By Shanny Basar

EU Assesses Corporate Bond Markets

Challenges include illiquidity and fragmentation across borders.

The European Commission has recommended that industry groups representing the buy side, sell side and trading venues, including fintech firms, should issue guidance papers on good practices for electronic trading in corporate bond markets.

The Commission said the value of European corporate bond markets represents 10% of GDP in 2017, less than a third of the 31% in the US. As a result the functioning of European corporate bond markets needs to be efficient and there are also concerns about a perceived decrease of liquidity in secondary markets and fragmentation along national lines according to a study, Improving European Corporate Bond Markets.

The Commission set up an expert group of 17 market participants who met nine times between November last year and October 2017. The report said: “The expert group urges policy-makers to avoid attempts to reform bond markets drawing on analogies with the functioning and characteristics of stock markets. Such attempts risk leading to false and counterproductive conclusions.”

The expert group made 22 recommendations covering six objectives: making issuance easier for companies; increasing access and options for investors; ensuring the efficiency of intermediation and trading activities; fostering the development of new forms of trading and improving the post-trade environment; ensuring an appropriate level of information and transparency; and improving the supervisory and policy framework.

The report estimated there are 32 electronic fixed income trading platforms in Europe. The study continued that electronic platforms permit users to efficiently source liquidity from multiple dealers; give access to small or new players; reduce transaction costs and make pre- and post-trade transparency simpler.

“To support the development of a strong e-trading system, industry groups representing the buy side, the sell side and all trading venues, including fintech firms, should issue guidance papers on good practices for electronic trading,” said the study. “In addition, stakeholders should benefit from some regulatory leniency when testing new models (regulatory sand boxes), in particular for best execution and transaction reporting.”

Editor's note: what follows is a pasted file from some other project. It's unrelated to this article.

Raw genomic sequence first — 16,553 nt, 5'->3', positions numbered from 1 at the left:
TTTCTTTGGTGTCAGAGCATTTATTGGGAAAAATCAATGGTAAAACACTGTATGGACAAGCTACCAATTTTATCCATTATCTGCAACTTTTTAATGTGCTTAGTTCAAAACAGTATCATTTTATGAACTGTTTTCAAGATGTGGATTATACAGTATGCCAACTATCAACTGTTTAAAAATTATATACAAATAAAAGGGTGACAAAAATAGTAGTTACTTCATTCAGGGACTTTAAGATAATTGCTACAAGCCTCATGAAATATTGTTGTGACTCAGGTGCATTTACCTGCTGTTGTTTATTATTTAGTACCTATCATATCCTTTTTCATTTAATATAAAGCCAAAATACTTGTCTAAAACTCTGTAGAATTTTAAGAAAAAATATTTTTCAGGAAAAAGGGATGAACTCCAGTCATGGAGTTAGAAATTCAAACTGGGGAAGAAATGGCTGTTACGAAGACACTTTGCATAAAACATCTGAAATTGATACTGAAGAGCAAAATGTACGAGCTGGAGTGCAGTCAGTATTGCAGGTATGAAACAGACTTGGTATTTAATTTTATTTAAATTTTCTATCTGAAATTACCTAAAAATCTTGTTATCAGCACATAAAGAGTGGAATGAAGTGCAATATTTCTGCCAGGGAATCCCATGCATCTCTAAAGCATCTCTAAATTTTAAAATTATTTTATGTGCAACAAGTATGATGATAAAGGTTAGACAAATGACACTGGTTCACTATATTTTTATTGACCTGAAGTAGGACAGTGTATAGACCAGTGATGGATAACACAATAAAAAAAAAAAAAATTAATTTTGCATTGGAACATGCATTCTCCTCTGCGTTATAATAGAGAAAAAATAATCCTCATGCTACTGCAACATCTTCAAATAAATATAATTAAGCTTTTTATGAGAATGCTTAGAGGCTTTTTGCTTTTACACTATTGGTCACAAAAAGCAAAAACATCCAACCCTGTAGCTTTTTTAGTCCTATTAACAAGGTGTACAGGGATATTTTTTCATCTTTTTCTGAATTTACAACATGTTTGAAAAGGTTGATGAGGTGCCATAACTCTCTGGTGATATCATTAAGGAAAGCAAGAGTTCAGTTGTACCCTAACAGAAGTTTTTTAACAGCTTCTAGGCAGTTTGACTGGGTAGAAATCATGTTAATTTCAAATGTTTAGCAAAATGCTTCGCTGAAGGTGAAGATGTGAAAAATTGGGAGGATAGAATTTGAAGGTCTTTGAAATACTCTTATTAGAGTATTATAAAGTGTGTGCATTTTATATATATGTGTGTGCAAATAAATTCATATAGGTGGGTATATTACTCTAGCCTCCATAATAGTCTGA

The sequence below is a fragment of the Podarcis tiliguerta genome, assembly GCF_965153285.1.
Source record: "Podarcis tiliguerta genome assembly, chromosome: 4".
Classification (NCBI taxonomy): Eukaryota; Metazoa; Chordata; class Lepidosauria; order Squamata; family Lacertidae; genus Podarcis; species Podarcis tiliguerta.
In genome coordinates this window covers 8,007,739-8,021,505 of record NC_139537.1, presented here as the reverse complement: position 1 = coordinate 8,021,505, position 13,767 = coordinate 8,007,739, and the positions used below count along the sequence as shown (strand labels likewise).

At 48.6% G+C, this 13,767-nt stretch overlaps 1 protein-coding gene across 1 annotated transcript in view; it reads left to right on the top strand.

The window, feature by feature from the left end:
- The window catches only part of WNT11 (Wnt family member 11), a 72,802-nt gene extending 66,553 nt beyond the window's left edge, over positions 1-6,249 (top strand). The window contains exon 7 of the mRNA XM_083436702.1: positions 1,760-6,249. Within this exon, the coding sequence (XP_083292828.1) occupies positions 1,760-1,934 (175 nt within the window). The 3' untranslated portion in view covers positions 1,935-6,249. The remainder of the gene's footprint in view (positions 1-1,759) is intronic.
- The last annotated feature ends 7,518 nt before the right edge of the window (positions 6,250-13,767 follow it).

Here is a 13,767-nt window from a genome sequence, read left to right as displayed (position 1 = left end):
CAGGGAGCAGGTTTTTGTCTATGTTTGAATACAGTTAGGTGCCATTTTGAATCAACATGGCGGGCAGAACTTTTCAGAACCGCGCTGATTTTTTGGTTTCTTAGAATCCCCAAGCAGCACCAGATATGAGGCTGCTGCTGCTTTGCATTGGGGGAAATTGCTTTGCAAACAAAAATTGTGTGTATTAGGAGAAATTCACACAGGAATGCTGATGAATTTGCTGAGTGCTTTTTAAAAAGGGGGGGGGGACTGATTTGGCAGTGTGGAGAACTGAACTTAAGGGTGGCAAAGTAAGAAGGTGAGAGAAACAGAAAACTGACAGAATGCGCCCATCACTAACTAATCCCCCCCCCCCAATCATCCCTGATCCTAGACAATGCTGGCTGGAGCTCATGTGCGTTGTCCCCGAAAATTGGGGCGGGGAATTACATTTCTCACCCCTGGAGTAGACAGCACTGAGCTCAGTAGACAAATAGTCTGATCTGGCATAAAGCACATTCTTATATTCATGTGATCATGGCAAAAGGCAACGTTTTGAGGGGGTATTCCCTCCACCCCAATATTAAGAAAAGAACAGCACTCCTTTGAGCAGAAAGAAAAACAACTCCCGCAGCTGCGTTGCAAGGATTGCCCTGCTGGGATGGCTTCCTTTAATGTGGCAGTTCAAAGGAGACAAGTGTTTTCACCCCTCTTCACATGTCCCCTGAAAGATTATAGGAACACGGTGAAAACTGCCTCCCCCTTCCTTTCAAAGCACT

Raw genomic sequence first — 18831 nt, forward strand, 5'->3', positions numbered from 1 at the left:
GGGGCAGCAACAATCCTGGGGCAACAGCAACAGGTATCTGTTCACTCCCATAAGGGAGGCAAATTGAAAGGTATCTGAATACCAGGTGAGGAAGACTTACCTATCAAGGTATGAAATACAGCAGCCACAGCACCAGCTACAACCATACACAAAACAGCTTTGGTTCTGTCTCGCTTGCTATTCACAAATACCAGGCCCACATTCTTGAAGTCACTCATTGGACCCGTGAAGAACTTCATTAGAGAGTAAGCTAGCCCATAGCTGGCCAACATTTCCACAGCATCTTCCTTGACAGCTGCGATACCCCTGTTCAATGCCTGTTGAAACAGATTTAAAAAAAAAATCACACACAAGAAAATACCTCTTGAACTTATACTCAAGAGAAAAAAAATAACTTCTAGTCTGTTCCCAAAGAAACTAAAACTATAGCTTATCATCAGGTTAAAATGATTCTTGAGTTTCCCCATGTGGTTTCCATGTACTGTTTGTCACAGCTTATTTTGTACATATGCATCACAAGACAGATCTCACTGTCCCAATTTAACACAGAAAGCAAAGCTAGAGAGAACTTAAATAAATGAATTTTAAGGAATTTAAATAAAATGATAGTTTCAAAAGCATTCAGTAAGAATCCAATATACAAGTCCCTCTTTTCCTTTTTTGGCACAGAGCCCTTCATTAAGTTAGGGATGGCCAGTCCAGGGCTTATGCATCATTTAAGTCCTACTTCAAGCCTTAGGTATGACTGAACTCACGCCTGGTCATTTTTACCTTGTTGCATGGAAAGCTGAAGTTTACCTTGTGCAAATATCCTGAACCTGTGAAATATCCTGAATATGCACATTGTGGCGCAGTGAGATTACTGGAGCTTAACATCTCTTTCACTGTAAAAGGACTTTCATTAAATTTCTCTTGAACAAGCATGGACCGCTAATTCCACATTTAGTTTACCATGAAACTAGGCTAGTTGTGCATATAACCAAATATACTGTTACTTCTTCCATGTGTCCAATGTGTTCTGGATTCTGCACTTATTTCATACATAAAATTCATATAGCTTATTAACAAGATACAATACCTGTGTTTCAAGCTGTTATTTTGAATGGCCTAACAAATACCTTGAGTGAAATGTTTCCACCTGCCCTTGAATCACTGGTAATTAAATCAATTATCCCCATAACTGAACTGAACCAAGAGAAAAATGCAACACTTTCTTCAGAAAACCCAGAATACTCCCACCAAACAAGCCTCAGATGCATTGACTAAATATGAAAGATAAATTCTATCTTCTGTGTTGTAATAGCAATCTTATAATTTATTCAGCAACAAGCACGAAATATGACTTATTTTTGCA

In addition, the development of platforms which connect participants in the market and facilitate price discovery is proving beneficial as are all-to-all networks, allowing buy-side firms to trade with one another. The study recommended that electronic platforms should evolve to better integrate trading systems with order management systems to increase efficiencies and reduce search costs.

As well as making trading more efficient, post-trade processes need to be improved as the environment in Europe is still highly fragmented with most central securities depositories being interoperable. The Commission warned: “Closed business models also stifle innovation.”

The report highlighted that most European central counterparty clearing houses still do not offer open access, even though this is mandated by regulators from 2020. As a result, only a fraction of European corporate bonds are cleared, hampering centralised processing, settlement netting and optimisation.

“Greater standardisation and fewer, larger issues would support access to clearing,” said the report. “CCP services designed to simplify trade processing and settlement could be extended to more non-cleared fixed income trades, improving standardisation and efficiencies without requiring legal novation.”

The expert group recommended that the European Commission reports next year on how barriers to greater fixed income clearing are being addressed.

In the primary market the report said demand for new issues is often far more than the supply which leads to some investors to inflating their orders top the detriment of other investors. There are clear and transparent rules on allocations in the investment grade market, but not in high-yield.

“Regulators should work with market professionals to support the extension of transparent and fair allocation methods from the investment grade primary market to the high yield segment as appropriate,” said the report. “This will warrant a fairer access to primary liquidity for all borrowers and investors and a transparent and efficient price discovery process.”

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